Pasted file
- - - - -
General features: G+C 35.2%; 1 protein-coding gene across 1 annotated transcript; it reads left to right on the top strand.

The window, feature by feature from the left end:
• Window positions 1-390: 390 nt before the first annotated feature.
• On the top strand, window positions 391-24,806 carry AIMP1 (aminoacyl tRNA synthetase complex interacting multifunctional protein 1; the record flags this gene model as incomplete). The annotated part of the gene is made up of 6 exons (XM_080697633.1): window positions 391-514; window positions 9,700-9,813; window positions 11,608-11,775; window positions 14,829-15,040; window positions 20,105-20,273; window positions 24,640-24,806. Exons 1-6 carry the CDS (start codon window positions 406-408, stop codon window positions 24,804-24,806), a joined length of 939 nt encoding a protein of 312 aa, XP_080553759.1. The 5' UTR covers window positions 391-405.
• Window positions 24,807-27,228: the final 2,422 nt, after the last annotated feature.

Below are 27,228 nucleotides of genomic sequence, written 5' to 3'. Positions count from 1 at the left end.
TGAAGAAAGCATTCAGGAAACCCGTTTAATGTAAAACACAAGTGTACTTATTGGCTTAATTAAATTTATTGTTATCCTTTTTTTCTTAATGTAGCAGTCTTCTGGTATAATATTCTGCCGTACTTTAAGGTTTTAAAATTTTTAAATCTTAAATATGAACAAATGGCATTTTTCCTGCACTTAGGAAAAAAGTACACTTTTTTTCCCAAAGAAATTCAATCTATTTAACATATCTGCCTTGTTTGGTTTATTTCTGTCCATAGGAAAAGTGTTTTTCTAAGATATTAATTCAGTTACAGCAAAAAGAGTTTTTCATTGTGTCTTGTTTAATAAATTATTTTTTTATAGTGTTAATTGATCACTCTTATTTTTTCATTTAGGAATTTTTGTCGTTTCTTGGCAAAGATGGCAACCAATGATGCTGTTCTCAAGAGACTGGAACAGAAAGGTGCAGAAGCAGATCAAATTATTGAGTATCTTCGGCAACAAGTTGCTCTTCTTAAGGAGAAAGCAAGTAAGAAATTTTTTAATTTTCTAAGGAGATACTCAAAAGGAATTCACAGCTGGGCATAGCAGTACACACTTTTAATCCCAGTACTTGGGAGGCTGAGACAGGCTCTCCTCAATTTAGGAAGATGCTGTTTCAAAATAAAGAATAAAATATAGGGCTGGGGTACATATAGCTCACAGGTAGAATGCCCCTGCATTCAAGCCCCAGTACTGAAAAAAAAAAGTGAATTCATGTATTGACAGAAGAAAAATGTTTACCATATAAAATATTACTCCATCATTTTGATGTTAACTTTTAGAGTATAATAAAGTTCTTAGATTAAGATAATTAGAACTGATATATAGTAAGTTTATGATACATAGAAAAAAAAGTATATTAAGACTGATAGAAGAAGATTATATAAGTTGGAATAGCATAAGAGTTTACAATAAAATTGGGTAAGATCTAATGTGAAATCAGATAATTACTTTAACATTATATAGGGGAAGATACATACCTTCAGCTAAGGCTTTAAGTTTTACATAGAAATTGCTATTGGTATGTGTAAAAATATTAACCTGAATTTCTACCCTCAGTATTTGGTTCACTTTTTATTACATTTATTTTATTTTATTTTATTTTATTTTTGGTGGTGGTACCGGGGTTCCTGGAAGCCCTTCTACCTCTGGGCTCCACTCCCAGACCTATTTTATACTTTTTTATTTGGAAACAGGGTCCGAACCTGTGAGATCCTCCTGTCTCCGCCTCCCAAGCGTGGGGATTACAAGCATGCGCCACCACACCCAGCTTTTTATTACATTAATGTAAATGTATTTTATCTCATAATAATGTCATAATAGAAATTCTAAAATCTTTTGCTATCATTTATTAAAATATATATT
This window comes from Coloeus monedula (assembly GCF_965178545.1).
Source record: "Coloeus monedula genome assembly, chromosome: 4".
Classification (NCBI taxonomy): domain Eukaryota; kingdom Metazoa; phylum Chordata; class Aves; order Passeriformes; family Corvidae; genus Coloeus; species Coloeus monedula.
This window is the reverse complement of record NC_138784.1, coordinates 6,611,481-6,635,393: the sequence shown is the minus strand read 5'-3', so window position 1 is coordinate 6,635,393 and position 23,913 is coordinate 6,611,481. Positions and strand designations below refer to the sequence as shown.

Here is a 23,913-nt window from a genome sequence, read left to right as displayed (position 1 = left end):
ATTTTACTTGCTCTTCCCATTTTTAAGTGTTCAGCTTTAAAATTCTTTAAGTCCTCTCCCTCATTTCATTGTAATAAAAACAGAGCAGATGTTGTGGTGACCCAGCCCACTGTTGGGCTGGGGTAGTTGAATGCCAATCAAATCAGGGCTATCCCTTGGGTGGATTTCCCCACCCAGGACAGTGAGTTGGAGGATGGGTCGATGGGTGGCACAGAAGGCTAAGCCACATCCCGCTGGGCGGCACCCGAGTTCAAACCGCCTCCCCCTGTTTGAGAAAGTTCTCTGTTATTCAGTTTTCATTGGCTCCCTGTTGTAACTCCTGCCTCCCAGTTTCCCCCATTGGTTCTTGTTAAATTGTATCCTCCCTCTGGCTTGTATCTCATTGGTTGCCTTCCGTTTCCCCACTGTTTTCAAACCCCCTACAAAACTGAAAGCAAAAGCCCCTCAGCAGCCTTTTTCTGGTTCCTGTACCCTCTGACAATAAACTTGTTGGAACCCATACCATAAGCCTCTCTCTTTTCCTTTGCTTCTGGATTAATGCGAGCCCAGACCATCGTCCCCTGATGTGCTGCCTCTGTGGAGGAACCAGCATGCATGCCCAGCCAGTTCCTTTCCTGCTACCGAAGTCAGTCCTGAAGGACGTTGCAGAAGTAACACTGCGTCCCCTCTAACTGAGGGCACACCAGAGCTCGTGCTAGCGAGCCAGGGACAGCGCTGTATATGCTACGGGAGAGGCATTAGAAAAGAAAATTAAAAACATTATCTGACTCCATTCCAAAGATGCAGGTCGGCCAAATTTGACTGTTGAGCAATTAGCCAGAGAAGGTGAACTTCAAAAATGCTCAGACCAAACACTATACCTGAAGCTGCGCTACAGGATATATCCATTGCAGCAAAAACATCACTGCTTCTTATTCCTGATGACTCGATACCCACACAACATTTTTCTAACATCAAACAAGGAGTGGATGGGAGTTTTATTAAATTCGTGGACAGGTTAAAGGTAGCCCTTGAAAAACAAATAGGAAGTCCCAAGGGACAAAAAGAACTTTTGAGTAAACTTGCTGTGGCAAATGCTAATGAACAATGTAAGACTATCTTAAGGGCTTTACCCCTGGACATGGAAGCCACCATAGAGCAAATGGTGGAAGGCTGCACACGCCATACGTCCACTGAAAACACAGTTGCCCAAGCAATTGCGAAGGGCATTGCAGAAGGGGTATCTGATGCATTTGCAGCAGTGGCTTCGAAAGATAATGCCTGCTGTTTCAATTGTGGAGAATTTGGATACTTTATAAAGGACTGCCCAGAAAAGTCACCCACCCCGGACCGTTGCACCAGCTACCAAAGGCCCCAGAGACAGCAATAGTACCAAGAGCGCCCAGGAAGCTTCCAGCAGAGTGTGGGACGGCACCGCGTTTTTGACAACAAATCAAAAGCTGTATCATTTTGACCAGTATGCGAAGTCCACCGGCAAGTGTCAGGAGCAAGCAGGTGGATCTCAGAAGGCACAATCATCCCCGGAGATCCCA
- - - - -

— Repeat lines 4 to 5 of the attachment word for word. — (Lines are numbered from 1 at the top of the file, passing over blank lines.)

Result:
• On the top strand, window positions 391-24,806 carry AIMP1 (aminoacyl tRNA synthetase complex interacting multifunctional protein 1; the record flags this gene model as incomplete). The annotated part of the gene is made up of 6 exons (XM_080697633.1): window positions 391-514; window positions 9,700-9,813; window positions 11,608-11,775; window positions 14,829-15,040; window positions 20,105-20,273; window positions 24,640-24,806. Exons 1-6 carry the CDS (start codon window positions 406-408, stop codon window positions 24,804-24,806), a joined length of 939 nt encoding a protein of 312 aa, XP_080553759.1. The 5' UTR covers window positions 391-405.
• Window positions 24,807-27,228: the final 2,422 nt, after the last annotated feature.